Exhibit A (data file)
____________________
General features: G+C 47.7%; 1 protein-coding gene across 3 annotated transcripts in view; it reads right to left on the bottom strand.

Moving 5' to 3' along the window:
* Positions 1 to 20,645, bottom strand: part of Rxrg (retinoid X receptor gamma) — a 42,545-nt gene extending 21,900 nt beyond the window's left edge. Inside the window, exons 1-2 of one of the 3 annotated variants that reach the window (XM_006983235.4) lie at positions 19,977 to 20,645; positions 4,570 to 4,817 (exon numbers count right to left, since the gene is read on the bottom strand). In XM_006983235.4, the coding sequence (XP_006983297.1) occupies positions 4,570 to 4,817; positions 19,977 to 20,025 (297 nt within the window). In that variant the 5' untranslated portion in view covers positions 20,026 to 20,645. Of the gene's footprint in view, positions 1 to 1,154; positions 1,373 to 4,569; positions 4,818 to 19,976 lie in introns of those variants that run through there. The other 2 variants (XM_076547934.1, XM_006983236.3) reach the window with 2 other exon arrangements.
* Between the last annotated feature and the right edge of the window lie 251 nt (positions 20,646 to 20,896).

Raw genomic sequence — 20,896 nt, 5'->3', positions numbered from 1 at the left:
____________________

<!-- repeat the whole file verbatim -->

General features: G+C 47.7%; 1 protein-coding gene across 3 annotated transcripts in view; it reads right to left on the bottom strand.

Moving 5' to 3' along the window:
* Positions 1 to 20,645, bottom strand: part of Rxrg (retinoid X receptor gamma) — a 42,545-nt gene extending 21,900 nt beyond the window's left edge. Inside the window, exons 1-2 of one of the 3 annotated variants that reach the window (XM_006983235.4) lie at positions 19,977 to 20,645; positions 4,570 to 4,817 (exon numbers count right to left, since the gene is read on the bottom strand). In XM_006983235.4, the coding sequence (XP_006983297.1) occupies positions 4,570 to 4,817; positions 19,977 to 20,025 (297 nt within the window). In that variant the 5' untranslated portion in view covers positions 20,026 to 20,645. Of the gene's footprint in view, positions 1 to 1,154; positions 1,373 to 4,569; positions 4,818 to 19,976 lie in introns of those variants that run through there. The other 2 variants (XM_076547934.1, XM_006983236.3) reach the window with 2 other exon arrangements.
* Between the last annotated feature and the right edge of the window lie 251 nt (positions 20,646 to 20,896).

Raw genomic sequence — 20,896 nt, 5'->3', positions numbered from 1 at the left: